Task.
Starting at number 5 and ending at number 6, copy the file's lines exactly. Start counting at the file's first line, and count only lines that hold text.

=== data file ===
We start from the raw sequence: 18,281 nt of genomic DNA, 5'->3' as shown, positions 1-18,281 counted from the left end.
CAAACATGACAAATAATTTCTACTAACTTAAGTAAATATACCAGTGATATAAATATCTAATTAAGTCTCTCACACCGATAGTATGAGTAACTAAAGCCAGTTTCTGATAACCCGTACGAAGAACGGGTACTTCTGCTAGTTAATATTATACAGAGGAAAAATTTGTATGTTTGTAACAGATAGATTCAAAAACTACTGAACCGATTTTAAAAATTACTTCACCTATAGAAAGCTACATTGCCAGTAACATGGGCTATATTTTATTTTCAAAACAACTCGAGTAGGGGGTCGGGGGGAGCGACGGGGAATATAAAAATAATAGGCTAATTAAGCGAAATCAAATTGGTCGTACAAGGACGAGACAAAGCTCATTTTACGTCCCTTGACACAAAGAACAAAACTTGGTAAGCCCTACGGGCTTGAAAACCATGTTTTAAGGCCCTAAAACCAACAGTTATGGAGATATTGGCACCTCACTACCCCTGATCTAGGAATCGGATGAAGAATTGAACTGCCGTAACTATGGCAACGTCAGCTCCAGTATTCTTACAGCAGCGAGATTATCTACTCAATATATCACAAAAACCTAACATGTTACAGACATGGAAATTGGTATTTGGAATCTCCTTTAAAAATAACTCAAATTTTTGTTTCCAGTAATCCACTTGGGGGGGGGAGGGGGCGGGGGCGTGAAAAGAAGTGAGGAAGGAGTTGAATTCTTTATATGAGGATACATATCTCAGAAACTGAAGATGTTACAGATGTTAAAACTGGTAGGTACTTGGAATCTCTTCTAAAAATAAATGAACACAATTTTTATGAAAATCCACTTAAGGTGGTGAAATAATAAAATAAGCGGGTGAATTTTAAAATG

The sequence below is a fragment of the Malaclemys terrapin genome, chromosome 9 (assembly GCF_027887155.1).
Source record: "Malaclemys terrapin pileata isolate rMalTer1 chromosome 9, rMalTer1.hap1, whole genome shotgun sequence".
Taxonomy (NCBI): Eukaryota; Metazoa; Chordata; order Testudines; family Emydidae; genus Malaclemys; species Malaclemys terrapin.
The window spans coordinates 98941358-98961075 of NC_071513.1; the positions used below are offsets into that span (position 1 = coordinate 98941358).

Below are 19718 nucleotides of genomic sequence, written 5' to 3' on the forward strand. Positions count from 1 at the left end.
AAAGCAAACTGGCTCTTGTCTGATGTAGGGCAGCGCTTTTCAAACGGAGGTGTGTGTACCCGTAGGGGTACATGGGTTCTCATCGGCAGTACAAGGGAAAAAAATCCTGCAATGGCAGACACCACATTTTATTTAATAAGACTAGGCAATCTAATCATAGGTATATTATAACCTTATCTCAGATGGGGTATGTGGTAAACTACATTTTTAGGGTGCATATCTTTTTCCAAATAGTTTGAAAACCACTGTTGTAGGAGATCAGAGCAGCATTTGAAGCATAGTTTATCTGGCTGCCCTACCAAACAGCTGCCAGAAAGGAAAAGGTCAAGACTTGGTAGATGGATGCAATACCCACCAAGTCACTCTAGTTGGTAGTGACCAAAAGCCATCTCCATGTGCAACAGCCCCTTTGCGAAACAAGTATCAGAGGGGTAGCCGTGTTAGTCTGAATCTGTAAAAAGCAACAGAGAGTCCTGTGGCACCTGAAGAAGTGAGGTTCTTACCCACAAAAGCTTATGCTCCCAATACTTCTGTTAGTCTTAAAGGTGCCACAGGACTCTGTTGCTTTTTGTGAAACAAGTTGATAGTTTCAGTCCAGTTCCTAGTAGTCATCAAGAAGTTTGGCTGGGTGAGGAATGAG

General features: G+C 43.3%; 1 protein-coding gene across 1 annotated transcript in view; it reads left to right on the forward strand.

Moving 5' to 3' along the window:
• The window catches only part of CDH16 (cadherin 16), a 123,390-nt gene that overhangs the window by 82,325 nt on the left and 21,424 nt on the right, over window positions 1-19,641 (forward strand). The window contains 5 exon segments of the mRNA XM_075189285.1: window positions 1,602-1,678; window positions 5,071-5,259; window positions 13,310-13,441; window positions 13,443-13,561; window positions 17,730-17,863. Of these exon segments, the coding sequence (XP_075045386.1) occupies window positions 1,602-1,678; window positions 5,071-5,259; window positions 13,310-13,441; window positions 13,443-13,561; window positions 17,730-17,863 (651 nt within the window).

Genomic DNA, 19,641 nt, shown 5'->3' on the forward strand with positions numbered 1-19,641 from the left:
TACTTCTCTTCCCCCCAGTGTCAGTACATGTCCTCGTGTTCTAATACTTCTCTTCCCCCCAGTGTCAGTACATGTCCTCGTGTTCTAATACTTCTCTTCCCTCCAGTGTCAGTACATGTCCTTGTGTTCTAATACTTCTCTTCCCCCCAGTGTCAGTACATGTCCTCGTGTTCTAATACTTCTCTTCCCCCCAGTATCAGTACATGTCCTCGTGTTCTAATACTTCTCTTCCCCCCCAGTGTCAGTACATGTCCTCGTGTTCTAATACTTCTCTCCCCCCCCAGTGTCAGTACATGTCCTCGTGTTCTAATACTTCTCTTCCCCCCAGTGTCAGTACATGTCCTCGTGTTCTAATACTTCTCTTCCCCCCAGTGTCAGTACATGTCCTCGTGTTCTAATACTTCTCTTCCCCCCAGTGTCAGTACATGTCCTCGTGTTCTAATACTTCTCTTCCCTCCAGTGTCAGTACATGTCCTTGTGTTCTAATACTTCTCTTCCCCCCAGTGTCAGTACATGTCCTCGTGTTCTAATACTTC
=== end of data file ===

Taxonomy (NCBI): Eukaryota; Metazoa; Chordata; order Testudines; family Emydidae; genus Malaclemys; species Malaclemys terrapin.
The window spans coordinates 98941358-98961075 of NC_071513.1; the positions used below are offsets into that span (position 1 = coordinate 98941358).